Last night I caught up with Jerry Paffendorf at an Irish pub in San Francisco. We first met in August 02005 at the World Futures Studies Federation conference in Budapest.
Jerry, who's as articulate, fastidious, and tall (my guess, 6' 5") as anyone I've met in the futures business, has been associated with the LA-based Acceleration Studies Foundation, and sweet-talked Jake Dunagan and me into starting a Futures Salon in Honolulu last year. However, these days he spends most of his time with The Electric Sheep Company (content creators for Second Life) as their futurist-in-residence. The virtual worlds scene is his bailiwick. He was in town for Supernova, a conference concerned with "how decentralization and pervasive connectivity are changing our world". Yes.
So, we discussed the future of scenario planning and agreed that basically, anything is preferable to the composition and transmission of alternative futures in a text-only format. What a shockingly low bandwidth way to try to have people experience genuinely different realities. With so many other communicative options out there, text seems to lack dimensionality.
With this in mind, the stark contrast of the immersive properties and potentials of virtual worlds really appear to come into their own. A user co-designed environment (like the forthcoming game Spore -- check out designer Will Wright's exceptionally informative talk on this) seems to be begging to be integrated with rigorous, realistic models of complex systems used by visualisation-based planning tool providers like MetroQuest. What would such a hybrid look, feel, and behave like?
I don't know. But you can bet it'd be a sight more interactive, compelling and just plain cool than a flat little verbal description. In immersive virtual environments, divergent scenarios can be gamed out by users, who would effectively run vivid social experiments tapping real human intentionality, but in a virtual lab, and evolving (up to) much faster than real time. The social-experiment recursion loop becomes a lot tighter; and a properly analytically informed, yet broad-based in participation, foresightful political process becomes viable for the first time ever.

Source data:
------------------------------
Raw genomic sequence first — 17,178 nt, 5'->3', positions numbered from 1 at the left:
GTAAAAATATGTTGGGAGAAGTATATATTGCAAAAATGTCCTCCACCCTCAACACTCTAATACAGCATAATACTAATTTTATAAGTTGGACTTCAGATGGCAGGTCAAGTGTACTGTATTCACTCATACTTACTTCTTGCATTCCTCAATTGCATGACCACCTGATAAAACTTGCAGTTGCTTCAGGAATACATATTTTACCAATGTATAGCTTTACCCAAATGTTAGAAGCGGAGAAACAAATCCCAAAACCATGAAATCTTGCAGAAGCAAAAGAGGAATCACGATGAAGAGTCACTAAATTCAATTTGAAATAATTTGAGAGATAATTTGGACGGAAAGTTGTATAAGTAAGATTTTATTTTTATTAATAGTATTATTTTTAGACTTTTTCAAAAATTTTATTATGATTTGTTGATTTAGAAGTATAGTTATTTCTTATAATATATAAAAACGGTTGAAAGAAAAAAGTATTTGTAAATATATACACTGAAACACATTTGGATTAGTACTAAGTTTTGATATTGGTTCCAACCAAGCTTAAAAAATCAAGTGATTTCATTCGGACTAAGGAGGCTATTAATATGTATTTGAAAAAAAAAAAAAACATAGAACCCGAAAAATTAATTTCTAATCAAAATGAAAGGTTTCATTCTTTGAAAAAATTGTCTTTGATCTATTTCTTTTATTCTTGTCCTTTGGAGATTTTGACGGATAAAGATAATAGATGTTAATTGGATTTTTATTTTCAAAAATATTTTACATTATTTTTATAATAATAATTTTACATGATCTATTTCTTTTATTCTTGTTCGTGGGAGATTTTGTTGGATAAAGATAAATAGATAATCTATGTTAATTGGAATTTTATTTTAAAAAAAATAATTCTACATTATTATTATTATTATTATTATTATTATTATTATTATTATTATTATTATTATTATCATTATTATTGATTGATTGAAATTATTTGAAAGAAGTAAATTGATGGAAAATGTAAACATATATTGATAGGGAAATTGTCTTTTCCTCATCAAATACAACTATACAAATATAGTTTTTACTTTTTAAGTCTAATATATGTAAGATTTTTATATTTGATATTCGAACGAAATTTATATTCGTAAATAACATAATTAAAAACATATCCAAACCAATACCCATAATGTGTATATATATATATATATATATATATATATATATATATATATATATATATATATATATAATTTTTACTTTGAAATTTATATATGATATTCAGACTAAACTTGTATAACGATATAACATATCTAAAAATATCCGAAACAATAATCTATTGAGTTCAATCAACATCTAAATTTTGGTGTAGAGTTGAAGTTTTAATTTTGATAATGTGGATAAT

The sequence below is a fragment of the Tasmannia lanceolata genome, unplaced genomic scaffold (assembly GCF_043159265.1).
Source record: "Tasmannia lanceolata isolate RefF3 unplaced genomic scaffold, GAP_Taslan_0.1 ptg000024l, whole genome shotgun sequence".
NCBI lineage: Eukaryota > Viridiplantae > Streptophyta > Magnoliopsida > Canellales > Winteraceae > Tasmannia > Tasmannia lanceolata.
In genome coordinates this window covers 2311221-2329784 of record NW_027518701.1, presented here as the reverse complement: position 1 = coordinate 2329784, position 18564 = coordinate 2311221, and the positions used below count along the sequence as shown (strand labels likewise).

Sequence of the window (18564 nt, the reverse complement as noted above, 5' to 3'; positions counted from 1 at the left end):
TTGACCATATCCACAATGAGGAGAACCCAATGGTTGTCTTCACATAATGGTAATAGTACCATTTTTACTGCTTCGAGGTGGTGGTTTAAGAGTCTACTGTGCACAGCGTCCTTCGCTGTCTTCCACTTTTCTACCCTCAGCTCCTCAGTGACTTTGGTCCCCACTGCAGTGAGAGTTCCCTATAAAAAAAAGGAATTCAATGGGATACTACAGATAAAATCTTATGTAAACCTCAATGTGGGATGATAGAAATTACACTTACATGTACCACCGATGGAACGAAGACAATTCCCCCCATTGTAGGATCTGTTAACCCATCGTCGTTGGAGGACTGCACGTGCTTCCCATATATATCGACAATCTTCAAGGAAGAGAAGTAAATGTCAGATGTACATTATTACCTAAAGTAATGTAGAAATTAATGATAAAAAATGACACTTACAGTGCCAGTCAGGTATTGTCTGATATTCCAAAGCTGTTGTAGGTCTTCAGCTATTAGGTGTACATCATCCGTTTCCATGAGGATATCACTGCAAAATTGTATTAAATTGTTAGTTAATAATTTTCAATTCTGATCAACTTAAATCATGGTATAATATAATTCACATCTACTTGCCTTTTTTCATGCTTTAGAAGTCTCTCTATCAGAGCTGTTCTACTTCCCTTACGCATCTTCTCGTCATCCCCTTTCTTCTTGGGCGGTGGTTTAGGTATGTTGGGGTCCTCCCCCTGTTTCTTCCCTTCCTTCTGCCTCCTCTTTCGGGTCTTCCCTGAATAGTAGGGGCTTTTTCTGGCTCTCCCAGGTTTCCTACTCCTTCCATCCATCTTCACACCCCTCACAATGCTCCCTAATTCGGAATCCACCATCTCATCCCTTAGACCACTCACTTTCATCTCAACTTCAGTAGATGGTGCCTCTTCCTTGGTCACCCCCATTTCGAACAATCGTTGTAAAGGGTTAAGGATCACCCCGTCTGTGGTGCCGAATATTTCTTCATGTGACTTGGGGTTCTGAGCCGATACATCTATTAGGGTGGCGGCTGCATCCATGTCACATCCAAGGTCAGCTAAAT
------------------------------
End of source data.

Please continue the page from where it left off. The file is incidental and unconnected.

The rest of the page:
What better way to breathe life into scenarios than to place life inside them? And what better way to explore and stretch our personal and collective capacity for coping with change than through games?
The rapid development and increasing sophistication of virtual worlds can be discerned in many indicators, if one cares to look; but one of my favourites is Jerry's report that the Salvador Dalí museum recently contacted Electric Sheep, expressing concern about digital versions of the late painter's images being offered in exchange for virtual currency at slboutique.com, a Second Life marketplace. Surely Dalí, a lifetime rebel against the confines of consensus reality, would have loved it -- the irony, I mean, of the legality of electronic versions of his mind-bending surrealist art being patrolled within an entirely virtual meeting place, that is also probably the freest collective visioning space ever known. Surreal, no?
The freedom to engage in social experimentation and expression is surely the single most precious, fragile, and yet unrealised element of our democratic political mythos. Gaming the future, insofar as it implies the possibility of actually doing what we have for centuries only told ourselves we do, could be revolutionary.
(NB The irony of me writing about the sensory impoverishment of text does not escape me; but nor can I escape it, for the time being. Hell, as a conoisseur of irony, sometimes it's nice to be able to give a little back.)
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